Arts+Culture

Arts+Culture

We Are the Eighth Day, © Melanie Weidner

Books

Salinger, by David Shields and Shane Salerno

For a large percentage of students, Salinger can still pack a tremendous punch, and he still connects with the spiritual seeker inclinations that are common among university students.

Poetry

The farm wife eats out at Marner’s Six Mile Café

Widowed farmers cram the table
near the peanut butter pies,

but I prefer the back booth
beneath a pike framed with flowers.

Under a coffee cup’s “Start your day
with Jesus,” I find Topeka Seed & Stove.

Once, when it was crowded,
we ate in the kitchen where an Amish

cook beats batter while flipping eggs
and watching toast. Annie doesn’t bring

us menus. She knows the girls and I
will order pancakes with cinnamon butter

faces. When my sisters visit, they say,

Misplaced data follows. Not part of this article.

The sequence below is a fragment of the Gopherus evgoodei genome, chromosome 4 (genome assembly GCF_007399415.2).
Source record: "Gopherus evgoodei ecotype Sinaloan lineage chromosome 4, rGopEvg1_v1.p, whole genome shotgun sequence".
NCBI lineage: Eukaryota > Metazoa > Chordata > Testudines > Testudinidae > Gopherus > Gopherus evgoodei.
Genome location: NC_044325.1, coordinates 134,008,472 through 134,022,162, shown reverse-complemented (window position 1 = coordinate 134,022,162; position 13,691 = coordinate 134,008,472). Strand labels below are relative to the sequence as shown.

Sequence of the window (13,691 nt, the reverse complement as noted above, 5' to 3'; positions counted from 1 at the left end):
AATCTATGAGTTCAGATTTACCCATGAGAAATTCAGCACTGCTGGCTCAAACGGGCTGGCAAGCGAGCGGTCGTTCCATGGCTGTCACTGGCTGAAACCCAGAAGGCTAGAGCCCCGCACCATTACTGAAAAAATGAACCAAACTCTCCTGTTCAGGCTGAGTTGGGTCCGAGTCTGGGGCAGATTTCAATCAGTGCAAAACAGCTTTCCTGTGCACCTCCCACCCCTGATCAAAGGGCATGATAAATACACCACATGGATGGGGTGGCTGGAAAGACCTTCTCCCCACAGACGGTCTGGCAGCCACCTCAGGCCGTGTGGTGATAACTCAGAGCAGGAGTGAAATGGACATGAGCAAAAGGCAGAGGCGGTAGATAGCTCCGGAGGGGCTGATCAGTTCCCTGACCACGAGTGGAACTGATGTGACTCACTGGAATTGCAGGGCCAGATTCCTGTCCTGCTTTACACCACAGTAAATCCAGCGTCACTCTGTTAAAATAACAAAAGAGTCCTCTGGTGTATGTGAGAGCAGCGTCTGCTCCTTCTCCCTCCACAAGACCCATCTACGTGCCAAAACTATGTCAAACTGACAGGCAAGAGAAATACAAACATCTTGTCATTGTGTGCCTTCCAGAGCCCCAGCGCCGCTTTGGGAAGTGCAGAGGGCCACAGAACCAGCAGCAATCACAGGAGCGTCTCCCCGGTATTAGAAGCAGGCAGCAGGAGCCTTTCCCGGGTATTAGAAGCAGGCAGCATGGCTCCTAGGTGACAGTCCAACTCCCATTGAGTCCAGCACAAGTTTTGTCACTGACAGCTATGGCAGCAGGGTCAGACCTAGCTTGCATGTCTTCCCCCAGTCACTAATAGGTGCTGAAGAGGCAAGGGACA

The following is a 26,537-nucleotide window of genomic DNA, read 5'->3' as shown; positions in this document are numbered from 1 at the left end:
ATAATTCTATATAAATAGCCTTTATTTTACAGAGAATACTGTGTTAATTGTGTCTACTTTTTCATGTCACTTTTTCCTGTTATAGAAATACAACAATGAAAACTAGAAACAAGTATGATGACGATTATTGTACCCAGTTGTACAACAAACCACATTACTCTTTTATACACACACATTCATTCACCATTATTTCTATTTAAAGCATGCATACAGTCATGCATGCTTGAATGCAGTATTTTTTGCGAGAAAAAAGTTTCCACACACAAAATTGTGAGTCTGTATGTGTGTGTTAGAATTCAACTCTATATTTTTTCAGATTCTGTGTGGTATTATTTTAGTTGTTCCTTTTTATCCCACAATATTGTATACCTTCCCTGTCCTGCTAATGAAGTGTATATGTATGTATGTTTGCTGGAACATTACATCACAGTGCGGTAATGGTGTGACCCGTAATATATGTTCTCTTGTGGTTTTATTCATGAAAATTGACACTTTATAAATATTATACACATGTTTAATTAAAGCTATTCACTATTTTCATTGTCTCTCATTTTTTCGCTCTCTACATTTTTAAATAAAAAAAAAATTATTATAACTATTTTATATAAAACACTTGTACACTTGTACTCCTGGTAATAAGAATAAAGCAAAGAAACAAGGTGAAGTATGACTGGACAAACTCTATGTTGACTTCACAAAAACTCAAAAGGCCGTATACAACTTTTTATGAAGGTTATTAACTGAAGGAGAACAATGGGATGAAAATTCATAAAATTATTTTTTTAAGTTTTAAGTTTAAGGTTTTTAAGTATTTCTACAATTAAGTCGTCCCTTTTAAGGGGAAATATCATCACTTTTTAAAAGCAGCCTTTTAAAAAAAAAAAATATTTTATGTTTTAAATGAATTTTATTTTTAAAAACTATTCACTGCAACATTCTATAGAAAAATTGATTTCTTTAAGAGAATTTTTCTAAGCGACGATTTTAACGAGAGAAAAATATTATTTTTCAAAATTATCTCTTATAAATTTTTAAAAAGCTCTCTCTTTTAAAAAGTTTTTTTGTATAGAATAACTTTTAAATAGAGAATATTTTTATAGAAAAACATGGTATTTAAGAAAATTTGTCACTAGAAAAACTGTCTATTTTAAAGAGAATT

“Let’s go someplace with atmosphere.”

They mean a chain near the interstate
where they decorate with movie stars

and license plates, where the booths
are so tall, you can’t see your neighbors.

Poetry

Lazarus

Perhaps you are perplexed to determine
how two such disparate stories could be told
about me. But the truth hides somewhere between
and beyond these accounts—I was neither a poor
beggar nor a wealthy intimate of God’s Son.

If in these tales I appear as a mere prop—a passive
player in parables concerned with actors who wielded
some form of genuine power—thus far you may credit
each tale: I had no voice. Dumb from birth,
the real miracle for me would have been to speak.

And yet this never seemed to me a curse or even a lack—
I grew to love my silence, and in my early years I was
thought to be simply shy as my maternal sisters
supplied my voice in public encounters. Indeed, their
ready reading of my intent was all the miracle I craved.

I neither anticipated nor needed any return from
the grave—that was about his need, his purpose,
not mine. And to be enfolded in the arms of Abraham
like some Isaac or Ishmael, my sight simply a torment
to some rich fool—what is that to me? To you?